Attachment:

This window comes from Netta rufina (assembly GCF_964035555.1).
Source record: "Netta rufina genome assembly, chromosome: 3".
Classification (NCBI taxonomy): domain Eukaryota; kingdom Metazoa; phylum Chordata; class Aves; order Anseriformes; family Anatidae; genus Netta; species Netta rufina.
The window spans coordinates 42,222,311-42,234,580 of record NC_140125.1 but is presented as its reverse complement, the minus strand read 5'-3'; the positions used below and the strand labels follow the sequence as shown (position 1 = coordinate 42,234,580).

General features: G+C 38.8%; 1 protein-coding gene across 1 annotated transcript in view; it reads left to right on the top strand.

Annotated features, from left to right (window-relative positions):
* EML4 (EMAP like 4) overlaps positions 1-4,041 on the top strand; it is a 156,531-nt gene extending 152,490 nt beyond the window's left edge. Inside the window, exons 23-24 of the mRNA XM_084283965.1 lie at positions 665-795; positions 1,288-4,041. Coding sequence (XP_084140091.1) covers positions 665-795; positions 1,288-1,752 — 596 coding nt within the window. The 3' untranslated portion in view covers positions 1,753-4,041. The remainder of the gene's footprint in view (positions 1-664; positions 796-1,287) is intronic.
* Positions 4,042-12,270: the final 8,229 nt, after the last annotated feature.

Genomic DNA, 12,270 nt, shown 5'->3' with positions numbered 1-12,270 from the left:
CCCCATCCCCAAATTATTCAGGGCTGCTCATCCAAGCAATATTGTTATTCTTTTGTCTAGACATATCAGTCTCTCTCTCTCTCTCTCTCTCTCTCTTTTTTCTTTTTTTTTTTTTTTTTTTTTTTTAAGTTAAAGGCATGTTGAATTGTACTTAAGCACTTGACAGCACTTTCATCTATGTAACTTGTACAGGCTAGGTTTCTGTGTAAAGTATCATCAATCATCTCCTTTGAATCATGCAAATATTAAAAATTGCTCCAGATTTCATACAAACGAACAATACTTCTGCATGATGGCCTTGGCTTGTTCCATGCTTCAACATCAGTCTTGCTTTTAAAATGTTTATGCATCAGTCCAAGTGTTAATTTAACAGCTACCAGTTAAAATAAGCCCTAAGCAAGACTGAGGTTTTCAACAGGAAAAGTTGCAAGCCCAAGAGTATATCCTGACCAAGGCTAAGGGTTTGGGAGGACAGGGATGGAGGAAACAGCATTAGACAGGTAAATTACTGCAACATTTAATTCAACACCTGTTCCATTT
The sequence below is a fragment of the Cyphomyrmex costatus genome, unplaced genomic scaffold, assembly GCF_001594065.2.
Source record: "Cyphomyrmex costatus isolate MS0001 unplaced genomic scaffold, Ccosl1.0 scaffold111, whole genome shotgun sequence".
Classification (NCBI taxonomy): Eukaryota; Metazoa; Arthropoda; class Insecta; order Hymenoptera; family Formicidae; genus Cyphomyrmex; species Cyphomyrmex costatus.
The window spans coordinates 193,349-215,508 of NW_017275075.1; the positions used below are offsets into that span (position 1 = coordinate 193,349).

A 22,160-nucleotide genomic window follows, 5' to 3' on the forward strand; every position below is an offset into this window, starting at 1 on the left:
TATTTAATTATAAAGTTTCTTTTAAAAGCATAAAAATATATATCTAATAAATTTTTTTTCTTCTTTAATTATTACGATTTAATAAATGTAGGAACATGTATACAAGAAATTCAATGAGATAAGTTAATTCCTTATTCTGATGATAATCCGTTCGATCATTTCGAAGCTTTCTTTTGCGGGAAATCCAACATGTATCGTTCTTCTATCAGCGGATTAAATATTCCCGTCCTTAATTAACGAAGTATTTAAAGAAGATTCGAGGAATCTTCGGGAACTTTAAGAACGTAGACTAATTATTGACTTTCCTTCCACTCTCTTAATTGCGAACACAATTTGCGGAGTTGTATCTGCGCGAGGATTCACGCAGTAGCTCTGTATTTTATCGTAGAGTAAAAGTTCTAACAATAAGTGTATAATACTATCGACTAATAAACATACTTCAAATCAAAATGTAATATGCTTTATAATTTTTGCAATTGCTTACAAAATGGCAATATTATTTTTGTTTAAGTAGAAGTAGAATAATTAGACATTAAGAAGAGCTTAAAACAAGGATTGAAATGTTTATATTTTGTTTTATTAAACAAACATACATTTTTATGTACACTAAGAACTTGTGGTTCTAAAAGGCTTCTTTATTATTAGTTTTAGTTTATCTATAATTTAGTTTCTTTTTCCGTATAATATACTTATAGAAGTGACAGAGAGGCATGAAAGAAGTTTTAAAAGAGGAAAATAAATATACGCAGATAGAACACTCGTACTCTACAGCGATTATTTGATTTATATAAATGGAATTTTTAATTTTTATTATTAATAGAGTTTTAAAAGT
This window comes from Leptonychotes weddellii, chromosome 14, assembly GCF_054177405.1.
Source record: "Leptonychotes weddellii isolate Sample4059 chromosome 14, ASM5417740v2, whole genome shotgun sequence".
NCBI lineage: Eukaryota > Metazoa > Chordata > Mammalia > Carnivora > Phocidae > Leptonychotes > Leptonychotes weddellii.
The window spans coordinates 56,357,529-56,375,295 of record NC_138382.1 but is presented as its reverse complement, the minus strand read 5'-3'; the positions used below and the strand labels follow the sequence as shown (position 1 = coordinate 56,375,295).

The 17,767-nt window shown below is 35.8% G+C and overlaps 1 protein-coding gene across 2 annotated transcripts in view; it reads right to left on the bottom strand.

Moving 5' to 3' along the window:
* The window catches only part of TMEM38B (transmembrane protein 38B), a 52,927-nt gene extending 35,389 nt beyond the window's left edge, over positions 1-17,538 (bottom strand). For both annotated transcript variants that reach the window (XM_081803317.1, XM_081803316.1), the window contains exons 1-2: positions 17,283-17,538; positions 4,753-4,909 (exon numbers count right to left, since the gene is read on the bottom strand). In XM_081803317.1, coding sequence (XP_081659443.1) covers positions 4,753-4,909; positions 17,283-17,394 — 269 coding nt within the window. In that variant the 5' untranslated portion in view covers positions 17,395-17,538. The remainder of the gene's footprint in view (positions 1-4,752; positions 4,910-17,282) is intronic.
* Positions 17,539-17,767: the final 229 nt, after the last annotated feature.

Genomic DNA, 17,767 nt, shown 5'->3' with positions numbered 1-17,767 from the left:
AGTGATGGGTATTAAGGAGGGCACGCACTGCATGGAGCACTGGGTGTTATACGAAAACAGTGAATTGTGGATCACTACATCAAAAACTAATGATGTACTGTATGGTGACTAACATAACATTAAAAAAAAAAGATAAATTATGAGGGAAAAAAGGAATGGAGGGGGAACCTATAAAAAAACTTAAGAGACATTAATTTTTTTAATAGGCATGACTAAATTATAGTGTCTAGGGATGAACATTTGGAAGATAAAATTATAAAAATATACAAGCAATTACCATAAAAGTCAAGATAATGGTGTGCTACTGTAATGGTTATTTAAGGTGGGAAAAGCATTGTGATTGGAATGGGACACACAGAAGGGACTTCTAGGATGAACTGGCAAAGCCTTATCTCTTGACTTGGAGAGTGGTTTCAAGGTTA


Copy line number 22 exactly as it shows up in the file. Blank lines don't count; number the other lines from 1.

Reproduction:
Moving 5' to 3' along the window: